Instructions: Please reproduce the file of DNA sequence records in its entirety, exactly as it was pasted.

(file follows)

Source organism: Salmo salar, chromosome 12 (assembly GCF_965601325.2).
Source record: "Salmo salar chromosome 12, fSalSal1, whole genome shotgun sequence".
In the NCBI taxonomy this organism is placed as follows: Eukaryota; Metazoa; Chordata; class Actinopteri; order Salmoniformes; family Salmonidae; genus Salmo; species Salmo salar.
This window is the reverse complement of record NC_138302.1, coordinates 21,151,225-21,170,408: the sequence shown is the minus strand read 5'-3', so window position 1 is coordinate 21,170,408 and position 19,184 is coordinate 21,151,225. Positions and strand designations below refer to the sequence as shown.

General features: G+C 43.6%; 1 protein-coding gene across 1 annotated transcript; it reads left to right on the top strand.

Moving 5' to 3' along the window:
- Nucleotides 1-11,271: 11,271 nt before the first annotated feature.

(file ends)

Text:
Source organism: Salmo salar, chromosome 12 (assembly GCF_965601325.2).
Source record: "Salmo salar chromosome 12, fSalSal1, whole genome shotgun sequence".
In the NCBI taxonomy this organism is placed as follows: Eukaryota; Metazoa; Chordata; class Actinopteri; order Salmoniformes; family Salmonidae; genus Salmo; species Salmo salar.
This window is the reverse complement of record NC_138302.1, coordinates 21,151,225-21,170,408: the sequence shown is the minus strand read 5'-3', so window position 1 is coordinate 21,170,408 and position 19,184 is coordinate 21,151,225. Positions and strand designations below refer to the sequence as shown.

General features: G+C 43.6%; 1 protein-coding gene across 1 annotated transcript; it reads left to right on the top strand.

Moving 5' to 3' along the window:
- Nucleotides 1-11,271: 11,271 nt before the first annotated feature.